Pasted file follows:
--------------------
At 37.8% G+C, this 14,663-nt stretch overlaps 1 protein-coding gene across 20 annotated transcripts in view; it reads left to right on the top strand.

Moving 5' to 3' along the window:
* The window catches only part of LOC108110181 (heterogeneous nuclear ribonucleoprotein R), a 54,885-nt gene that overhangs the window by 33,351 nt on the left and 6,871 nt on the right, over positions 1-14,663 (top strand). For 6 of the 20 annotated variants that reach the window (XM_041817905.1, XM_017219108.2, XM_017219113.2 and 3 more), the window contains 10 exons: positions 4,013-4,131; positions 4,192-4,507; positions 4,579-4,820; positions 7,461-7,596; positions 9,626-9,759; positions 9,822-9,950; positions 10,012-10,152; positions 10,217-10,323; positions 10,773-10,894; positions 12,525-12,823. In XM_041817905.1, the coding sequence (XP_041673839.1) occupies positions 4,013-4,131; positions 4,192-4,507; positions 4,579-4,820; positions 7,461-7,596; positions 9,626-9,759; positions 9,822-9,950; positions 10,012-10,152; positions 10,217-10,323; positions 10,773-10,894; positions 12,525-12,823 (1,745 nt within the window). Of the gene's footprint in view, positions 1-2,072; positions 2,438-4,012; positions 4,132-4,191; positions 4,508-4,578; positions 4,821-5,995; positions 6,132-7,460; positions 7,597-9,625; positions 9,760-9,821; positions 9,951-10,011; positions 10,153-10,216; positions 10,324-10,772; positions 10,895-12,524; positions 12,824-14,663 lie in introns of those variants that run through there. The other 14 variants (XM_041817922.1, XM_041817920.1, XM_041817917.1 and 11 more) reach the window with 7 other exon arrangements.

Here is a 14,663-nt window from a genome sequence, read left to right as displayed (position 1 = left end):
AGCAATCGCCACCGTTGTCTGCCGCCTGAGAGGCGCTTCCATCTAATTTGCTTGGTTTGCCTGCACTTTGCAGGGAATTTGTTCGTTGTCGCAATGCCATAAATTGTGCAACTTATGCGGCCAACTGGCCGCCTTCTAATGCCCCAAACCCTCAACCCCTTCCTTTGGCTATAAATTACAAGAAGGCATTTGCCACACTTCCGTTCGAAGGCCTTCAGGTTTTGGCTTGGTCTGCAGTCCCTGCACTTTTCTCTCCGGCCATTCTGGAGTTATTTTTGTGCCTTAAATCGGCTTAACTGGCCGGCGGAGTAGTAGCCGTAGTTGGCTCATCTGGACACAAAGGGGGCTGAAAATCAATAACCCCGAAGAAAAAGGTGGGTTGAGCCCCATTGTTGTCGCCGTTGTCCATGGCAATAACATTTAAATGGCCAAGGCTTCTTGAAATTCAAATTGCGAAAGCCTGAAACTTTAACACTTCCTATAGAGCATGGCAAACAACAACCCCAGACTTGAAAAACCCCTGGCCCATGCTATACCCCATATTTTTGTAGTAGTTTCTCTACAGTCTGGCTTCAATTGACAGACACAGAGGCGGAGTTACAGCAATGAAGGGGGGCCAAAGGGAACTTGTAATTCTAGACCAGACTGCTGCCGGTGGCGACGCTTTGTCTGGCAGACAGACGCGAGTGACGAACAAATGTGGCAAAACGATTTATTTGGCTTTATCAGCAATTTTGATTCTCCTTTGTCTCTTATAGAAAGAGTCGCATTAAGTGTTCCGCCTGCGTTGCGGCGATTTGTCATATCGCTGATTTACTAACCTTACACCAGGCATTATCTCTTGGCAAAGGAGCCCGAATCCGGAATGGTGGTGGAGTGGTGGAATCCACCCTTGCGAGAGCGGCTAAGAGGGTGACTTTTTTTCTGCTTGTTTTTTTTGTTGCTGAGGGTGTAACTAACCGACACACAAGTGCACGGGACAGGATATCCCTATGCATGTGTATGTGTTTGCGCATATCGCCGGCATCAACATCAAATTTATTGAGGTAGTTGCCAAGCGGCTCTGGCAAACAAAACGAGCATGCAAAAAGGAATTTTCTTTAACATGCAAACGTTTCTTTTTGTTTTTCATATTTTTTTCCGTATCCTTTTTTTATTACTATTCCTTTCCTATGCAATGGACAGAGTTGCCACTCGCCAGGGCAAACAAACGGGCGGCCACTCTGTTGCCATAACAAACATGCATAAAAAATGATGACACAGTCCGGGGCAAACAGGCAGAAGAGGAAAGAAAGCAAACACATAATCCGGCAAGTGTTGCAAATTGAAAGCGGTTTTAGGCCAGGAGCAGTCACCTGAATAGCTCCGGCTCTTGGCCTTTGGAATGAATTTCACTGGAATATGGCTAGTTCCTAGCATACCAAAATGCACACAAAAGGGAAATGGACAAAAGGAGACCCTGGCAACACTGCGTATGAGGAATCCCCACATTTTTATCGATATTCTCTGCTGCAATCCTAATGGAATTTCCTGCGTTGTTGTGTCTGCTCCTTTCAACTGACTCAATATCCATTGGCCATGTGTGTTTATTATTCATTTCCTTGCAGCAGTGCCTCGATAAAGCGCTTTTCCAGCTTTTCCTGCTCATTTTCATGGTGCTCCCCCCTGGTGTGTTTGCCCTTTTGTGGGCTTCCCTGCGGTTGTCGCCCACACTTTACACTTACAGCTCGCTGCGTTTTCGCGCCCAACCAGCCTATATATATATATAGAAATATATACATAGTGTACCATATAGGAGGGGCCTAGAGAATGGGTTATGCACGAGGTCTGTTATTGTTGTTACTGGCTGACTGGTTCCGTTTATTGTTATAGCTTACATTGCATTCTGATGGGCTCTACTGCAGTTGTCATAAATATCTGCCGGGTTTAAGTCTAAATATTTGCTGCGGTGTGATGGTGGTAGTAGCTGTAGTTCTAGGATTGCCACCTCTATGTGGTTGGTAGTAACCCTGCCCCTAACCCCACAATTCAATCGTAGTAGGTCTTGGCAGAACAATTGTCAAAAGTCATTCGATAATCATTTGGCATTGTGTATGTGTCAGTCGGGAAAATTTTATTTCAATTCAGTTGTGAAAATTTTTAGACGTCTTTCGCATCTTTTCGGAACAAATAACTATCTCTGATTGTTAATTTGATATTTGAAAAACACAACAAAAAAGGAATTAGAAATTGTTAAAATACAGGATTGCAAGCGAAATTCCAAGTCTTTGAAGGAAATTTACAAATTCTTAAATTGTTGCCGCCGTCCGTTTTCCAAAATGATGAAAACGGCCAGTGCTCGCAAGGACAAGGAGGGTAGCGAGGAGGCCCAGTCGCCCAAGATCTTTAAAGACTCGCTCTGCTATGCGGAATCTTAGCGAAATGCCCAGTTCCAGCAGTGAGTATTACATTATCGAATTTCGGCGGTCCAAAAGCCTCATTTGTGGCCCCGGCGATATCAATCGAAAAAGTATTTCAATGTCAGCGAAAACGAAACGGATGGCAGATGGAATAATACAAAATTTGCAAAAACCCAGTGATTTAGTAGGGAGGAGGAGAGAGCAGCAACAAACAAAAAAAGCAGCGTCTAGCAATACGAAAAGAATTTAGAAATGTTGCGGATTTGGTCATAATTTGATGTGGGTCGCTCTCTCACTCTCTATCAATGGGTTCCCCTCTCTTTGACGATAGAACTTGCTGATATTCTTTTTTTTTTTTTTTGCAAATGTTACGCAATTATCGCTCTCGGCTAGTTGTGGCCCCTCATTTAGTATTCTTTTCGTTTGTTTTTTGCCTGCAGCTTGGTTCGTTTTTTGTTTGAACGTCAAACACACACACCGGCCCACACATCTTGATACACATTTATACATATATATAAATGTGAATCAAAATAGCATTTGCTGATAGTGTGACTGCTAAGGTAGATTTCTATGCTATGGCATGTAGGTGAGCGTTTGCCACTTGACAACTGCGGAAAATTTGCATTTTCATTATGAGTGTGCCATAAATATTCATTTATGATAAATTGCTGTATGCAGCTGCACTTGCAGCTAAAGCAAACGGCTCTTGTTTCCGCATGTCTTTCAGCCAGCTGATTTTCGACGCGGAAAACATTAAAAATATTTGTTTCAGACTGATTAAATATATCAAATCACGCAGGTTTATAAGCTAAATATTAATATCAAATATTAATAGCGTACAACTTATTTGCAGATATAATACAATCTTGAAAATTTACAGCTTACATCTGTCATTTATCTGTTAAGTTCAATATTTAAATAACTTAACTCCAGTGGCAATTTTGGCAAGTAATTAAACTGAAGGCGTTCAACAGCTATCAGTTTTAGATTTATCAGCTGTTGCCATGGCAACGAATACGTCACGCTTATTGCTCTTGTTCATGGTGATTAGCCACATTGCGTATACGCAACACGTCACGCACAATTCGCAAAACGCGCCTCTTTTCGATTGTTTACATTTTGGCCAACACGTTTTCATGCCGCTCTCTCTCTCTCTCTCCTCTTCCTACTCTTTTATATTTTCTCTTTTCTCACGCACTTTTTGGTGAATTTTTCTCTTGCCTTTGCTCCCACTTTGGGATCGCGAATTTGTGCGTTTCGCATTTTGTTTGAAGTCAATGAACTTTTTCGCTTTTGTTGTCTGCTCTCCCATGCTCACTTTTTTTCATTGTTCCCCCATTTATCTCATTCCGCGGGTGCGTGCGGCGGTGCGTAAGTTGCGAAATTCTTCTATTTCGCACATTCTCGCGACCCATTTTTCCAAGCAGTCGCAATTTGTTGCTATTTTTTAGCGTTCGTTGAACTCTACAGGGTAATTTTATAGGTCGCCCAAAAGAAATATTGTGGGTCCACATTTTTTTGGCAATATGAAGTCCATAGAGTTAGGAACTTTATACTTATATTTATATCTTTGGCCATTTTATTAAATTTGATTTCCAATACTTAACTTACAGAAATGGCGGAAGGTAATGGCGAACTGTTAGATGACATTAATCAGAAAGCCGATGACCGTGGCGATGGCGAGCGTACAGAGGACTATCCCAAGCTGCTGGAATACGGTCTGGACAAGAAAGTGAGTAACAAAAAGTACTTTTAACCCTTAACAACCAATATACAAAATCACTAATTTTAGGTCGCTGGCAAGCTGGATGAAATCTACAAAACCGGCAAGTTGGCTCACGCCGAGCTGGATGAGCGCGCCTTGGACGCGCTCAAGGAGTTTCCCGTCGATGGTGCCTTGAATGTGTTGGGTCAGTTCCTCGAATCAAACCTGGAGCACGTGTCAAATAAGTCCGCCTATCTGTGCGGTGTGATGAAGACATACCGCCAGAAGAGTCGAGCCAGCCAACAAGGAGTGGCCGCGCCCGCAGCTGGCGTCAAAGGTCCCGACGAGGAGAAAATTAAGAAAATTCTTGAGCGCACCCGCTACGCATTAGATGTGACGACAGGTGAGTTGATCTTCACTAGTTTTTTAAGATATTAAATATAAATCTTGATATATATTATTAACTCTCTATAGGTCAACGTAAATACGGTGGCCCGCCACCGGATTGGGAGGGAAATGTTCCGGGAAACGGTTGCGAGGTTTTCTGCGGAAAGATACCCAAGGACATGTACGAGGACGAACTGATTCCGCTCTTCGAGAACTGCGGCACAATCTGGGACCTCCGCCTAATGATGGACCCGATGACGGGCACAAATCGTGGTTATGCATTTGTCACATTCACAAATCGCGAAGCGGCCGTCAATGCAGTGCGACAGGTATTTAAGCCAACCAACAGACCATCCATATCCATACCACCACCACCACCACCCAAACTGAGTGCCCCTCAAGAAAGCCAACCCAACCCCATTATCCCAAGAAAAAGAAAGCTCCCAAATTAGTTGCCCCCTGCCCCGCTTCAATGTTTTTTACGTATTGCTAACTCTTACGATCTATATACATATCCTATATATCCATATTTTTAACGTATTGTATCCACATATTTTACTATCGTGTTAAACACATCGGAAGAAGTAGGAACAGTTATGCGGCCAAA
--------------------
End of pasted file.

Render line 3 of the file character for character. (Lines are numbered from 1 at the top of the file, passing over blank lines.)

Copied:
* The window catches only part of LOC108110181 (heterogeneous nuclear ribonucleoprotein R), a 54,885-nt gene that overhangs the window by 33,351 nt on the left and 6,871 nt on the right, over positions 1-14,663 (top strand). For 6 of the 20 annotated variants that reach the window (XM_041817905.1, XM_017219108.2, XM_017219113.2 and 3 more), the window contains 10 exons: positions 4,013-4,131; positions 4,192-4,507; positions 4,579-4,820; positions 7,461-7,596; positions 9,626-9,759; positions 9,822-9,950; positions 10,012-10,152; positions 10,217-10,323; positions 10,773-10,894; positions 12,525-12,823. In XM_041817905.1, the coding sequence (XP_041673839.1) occupies positions 4,013-4,131; positions 4,192-4,507; positions 4,579-4,820; positions 7,461-7,596; positions 9,626-9,759; positions 9,822-9,950; positions 10,012-10,152; positions 10,217-10,323; positions 10,773-10,894; positions 12,525-12,823 (1,745 nt within the window). Of the gene's footprint in view, positions 1-2,072; positions 2,438-4,012; positions 4,132-4,191; positions 4,508-4,578; positions 4,821-5,995; positions 6,132-7,460; positions 7,597-9,625; positions 9,760-9,821; positions 9,951-10,011; positions 10,153-10,216; positions 10,324-10,772; positions 10,895-12,524; positions 12,824-14,663 lie in introns of those variants that run through there. The other 14 variants (XM_041817922.1, XM_041817920.1, XM_041817917.1 and 11 more) reach the window with 7 other exon arrangements.